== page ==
Groceries & Gasoline in Russia: Soviet-style shortages?

The Biden administration refuses to buy oil from a country the U.S. is at war with by proxy.

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In February 2022, when Vladimir Putin’s Russia invaded Ukraine, U.S. President Joe Biden organized an economic sanctions regime made up of most Western countries.

These economic sanctions are the strictest ever placed upon the Russian financial and business system. The aim of Western sanctions was to choke and constrict the Russian economy as to make it financially and politically unviable to continue their war efforts.

The New York Times reported that these sanctions are leading to essential good “scarcity.” The Washington Post went as far as reporting that Russia is facing “Soviet-style shortages” because of the economic sanctions. While in Moscow, I decided to go to a grocery store and document these supposed shortages.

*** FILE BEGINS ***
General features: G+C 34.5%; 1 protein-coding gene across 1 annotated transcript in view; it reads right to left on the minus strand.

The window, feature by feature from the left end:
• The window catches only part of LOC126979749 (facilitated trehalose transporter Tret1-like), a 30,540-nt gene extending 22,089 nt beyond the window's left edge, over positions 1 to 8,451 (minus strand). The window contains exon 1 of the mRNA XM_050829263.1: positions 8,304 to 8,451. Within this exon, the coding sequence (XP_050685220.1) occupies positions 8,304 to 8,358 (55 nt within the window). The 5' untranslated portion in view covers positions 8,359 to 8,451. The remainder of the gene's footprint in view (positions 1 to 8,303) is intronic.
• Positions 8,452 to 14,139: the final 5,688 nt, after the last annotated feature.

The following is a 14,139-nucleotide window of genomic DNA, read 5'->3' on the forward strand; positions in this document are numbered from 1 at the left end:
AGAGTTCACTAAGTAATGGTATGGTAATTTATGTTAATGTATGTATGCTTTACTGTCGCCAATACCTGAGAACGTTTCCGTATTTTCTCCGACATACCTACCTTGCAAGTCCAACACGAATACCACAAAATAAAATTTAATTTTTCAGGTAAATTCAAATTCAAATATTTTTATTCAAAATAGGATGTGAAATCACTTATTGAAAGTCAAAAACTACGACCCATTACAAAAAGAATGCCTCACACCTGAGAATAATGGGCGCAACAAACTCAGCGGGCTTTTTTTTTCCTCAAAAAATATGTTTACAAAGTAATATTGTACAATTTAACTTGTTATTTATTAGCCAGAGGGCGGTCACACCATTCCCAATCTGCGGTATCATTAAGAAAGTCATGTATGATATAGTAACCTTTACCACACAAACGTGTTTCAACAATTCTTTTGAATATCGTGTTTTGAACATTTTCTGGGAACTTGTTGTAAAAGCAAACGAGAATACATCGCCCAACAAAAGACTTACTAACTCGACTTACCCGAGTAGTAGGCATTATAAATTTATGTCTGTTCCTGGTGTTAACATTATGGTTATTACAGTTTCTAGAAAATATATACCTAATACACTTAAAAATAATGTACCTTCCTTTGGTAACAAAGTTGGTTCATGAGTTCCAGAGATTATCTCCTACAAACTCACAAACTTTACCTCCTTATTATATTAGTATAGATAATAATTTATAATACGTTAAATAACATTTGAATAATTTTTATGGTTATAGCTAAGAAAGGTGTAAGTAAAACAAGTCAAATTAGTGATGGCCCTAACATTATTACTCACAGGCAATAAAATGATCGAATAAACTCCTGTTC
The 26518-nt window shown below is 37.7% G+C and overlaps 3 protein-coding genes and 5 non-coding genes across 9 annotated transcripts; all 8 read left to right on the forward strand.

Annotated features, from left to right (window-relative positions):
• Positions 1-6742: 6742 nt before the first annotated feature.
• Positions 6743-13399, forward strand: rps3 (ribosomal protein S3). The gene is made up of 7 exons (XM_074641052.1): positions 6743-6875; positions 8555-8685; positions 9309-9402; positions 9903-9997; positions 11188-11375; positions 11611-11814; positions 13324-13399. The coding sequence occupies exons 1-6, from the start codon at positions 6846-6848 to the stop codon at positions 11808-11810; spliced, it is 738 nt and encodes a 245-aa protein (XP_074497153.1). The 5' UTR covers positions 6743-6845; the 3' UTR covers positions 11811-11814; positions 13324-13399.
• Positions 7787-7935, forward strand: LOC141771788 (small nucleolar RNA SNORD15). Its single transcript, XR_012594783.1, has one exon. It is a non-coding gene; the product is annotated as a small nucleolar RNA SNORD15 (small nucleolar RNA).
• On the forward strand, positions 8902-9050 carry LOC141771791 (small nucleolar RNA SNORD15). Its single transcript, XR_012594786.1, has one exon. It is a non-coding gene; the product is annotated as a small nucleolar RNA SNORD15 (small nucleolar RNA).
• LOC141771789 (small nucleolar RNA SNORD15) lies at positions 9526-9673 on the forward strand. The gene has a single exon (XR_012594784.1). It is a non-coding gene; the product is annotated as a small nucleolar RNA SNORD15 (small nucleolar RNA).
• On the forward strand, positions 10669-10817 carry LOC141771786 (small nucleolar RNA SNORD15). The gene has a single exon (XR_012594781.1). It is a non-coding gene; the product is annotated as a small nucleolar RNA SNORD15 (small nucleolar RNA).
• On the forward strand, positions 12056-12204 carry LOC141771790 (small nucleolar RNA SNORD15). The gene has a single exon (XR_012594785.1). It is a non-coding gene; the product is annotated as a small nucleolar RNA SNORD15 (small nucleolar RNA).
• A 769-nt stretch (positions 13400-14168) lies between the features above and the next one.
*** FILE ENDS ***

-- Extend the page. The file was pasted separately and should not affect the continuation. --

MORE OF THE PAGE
Another important essential good is oil or gasoline. The Biden administration refuses to buy oil from a country the U.S. is at war with by proxy. These policies have resulted in much higher prices at the pumps for ordinary Americans.

But what are gas prices like in Russia? Is gas cheap because it's produced domestically? Or is gas expensive because the government has hiked the prices to make up for the lost revenue it's experiencing from sanctions, and it needs to finance its war effort?

Watch my report to find the answer to these questions and head to to follow all of my reporting in Russia.

If you can support us, please do. Between my economy-class airfare, accommodations, an interpreter, a fixer and a Moscow lawyer, we expect the total cost of this trip to be $11,000. If you can help us, please do. 

Being independent is the only reason we can do this mission; but it also means that we need your help to pay for it.

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